This Op-Ed originally appeared in Journal News.
Much has been written lately decrying a worker shortage in the United States. Is there truly a worker shortage or is there an outage in terms of how businesses are sourcing good talent? I would argue that the business community has an outage challenge that argues for a new approach to employment and the future of work in general. Let’s consider the facts and possible solutions to this issue.
1. Outage on job requirements. We learned in late May that job openings hit 8.1 million at the end of March, which was the highest monthly total since the Department of Labor’s JOLT report first debuted in 2000. There is definitely a disconnect between employment availability and an unemployment rate that is still above pre-pandemic levels; generous unemployment compensation payments have certainly contributed to the unnecessarily high rate, and many states are reconsidering extending those payments much further, which will certainly incentivize many workers to reenter the workforce. Until then, some businesses have gone so far as to increase wages and/or provide signing and referral bonuses to attract workers. Where are businesses looking to get their talent and perhaps are they unintentionally — or intentionally — excluding good talent because of certain job requirements or other barriers that have nothing to do with the applicants’ ability to actually do the job? Here is the travesty in all of this: According to a U.S. Chamber of Commerce survey, 90% of local and state chambers are saying that this so-called worker shortage is inhibiting their local economies. In sum, money is being left on the table because of this outage in sourcing good talent.
2. Outage on sourcing talent. We need to also investigate why we have a labor force participation rate of 61.7% — a rate not seen since the Jimmy Carter years, in the late 1970s, according to the St. Louis Fed. Why are so many people dropping out of the labor force? We know from research done by Kevin Corinth, formerly with AEI, that there were 10 million people not employed due to one or more employment barriers, i.e. justice involvement, homelessness, or mental health issues. Have people simply given up on looking for work because the doors to opportunity are seemingly not open to them? Yet, 91% of small businesses are saying that they are struggling to find qualified candidates for open jobs, based on NFIB data.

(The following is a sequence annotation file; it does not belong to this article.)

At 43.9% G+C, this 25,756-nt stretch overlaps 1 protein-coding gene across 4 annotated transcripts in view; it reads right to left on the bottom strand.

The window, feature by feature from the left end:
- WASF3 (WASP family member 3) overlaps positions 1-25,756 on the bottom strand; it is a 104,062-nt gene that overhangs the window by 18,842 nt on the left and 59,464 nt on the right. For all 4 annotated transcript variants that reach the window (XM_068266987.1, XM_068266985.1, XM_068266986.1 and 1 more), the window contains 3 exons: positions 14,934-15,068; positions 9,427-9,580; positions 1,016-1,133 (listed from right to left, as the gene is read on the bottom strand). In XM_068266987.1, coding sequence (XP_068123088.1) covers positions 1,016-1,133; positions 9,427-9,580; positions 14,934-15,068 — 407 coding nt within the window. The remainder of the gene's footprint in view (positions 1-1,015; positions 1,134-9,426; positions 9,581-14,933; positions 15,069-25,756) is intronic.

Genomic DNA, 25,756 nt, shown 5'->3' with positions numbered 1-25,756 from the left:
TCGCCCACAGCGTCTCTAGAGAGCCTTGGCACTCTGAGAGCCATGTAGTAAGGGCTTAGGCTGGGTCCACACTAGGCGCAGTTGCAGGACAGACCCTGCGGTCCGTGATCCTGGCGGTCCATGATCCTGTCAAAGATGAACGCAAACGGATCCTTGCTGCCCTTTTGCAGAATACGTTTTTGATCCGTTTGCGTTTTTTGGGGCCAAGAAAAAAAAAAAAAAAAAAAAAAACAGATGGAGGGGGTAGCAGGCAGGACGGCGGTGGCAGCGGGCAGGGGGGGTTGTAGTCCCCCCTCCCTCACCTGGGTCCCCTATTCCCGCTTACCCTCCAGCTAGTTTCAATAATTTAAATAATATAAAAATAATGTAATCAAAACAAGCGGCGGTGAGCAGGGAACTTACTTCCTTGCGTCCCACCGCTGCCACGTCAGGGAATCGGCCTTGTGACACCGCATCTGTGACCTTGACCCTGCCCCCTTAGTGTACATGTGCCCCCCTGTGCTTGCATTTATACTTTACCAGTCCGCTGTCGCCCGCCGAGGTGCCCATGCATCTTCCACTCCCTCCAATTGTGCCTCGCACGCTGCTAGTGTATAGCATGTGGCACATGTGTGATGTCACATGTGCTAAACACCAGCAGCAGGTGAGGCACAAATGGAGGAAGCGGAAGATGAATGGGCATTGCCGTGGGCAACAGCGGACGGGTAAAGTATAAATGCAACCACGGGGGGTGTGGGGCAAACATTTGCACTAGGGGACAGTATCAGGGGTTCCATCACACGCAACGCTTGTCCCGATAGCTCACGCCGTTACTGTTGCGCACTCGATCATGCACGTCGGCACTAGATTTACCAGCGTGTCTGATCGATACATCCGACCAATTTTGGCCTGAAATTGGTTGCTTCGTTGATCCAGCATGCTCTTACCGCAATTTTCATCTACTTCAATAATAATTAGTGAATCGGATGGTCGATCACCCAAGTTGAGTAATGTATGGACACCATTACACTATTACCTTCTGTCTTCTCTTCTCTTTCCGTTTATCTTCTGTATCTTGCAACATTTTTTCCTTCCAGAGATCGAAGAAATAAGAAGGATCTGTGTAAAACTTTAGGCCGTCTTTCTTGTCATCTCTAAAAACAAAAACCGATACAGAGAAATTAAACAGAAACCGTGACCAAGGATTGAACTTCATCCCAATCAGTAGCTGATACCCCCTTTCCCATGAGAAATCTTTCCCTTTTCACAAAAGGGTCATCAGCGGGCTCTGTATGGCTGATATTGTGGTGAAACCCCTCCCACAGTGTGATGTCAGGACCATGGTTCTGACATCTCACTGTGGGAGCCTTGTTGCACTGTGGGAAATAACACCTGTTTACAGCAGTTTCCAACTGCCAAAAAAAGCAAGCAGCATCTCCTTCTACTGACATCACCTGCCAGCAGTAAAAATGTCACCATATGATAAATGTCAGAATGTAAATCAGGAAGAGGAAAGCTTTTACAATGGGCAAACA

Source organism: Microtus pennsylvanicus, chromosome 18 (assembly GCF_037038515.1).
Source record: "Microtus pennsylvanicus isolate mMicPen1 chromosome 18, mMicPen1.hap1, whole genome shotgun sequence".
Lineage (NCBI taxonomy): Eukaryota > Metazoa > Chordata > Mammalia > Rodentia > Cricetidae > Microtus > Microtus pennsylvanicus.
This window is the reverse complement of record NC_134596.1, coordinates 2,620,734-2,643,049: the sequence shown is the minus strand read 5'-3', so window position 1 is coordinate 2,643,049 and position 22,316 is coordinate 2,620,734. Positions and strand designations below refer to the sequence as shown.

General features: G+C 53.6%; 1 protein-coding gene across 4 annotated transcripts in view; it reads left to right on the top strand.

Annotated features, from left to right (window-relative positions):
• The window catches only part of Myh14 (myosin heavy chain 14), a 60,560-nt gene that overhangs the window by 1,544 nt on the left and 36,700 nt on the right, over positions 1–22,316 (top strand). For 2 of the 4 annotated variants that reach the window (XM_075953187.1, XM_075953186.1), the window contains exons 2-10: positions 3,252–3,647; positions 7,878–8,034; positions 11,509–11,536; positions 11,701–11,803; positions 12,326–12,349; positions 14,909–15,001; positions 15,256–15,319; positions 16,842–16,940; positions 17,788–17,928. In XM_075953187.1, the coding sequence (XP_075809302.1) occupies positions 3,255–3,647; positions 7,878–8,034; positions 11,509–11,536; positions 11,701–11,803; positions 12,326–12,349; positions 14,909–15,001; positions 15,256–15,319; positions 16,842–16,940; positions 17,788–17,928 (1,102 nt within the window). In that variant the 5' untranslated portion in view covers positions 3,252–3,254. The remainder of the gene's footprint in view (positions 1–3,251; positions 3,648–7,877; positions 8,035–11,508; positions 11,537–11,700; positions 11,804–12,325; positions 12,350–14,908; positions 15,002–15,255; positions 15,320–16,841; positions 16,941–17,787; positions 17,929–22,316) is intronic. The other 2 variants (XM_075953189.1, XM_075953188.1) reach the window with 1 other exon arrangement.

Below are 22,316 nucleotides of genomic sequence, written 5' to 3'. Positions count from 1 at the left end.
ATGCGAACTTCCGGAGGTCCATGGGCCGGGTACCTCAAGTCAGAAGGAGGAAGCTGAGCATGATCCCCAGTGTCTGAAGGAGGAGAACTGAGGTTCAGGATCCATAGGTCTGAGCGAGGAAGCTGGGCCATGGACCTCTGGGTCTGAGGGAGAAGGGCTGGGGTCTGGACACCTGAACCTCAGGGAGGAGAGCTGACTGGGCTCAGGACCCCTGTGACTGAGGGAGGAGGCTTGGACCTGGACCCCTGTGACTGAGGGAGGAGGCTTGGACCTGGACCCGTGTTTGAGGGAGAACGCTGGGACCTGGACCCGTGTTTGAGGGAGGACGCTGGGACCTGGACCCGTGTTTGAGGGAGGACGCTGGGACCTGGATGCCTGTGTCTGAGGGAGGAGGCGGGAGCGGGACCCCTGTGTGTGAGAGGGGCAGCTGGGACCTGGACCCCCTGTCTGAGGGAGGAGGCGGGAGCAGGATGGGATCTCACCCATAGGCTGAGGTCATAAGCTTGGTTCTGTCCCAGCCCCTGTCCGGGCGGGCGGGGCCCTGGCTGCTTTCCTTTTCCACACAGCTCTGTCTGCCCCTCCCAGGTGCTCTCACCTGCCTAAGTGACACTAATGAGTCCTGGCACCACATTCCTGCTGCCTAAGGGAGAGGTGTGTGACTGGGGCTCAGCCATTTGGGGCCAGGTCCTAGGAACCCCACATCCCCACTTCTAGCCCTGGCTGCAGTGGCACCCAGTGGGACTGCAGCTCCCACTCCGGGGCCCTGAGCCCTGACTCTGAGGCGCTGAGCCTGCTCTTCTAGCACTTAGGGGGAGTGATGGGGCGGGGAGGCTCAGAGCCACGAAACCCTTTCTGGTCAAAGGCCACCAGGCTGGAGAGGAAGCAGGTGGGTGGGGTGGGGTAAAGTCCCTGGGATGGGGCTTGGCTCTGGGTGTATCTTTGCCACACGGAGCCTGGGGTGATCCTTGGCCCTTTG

3. Outage on innovative and inclusive hiring practices. Businesses are still trying to find their role and voice in the whole race, equity and inclusion discourse. Thankfully, business groups like the Business Roundtable are addressing racial disparities in economic opportunity with 80 member companies committing to a multi-year effort to reform their hiring and talent-management strategies. Yet, innovative strategies already exist and there are companies paving the way for others who choose to take notice. This leads us to the solution for addressing job openings, a historically low labor participation rate, and dealing with race, equity and inclusion.
Since 1982, Greyston has operated an effective hiring model to not only bring once excluded populations into the workforce, but we have in effect transformed the lives and families of those we employ. Our employment model is called Open Hiring®, which essentially means hiring the next person through the door, using what we call a job list. Job seekers need only to add their names to our list, so that when the next job becomes available, they get it — no questions asked, no resume review, no interview or background check. It is inclusive hiring in its purest form, and it works. These employees enable our team to provide nearly 50,000 pounds of brownies every day for customers like Ben & Jerry’s, Unilever, and Whole Foods. We are proud to partner with other courageous and values-based companies like The Body Shop, Giant Eagle and Rhino Foods to implement Open Hiring or some form of inclusive hiring into their organizations.
The results speak for themselves. The Body Shop, for example, cut its turnover rate at its Raleigh, North Carolina, distribution center by nearly two-thirds and saw their productivity increase by 13%. Keep in mind nearly half of the inclusive hiring employees reported having at least one barrier to employment with nearly a third saying that had some form of justice involvement. On average, our inclusive hiring adopters have cut their time to hire from 30 days on average to about 7 days, while having a cost of about $290 per hire, versus $4,100 for the average company.
More than 1,000 opportunities have been created through our inclusive hiring partners, but we need more businesses to step up and access the talent that is on the sidelines waiting to be employed. If only employers would say “yes” to them when others have said “no.”
Inclusive hiring is the answer to historically high job openings. It is the answer to increasing the labor participation rate and it is the answer to taking a truly unbiased approach to hiring and diversifying the workforce. We are on the cusp of seeing the next evolution in human resources — if businesses are willing to meet the challenge and address this outage for looking for good talent. Greyston has the solution and it is called Open Hiring.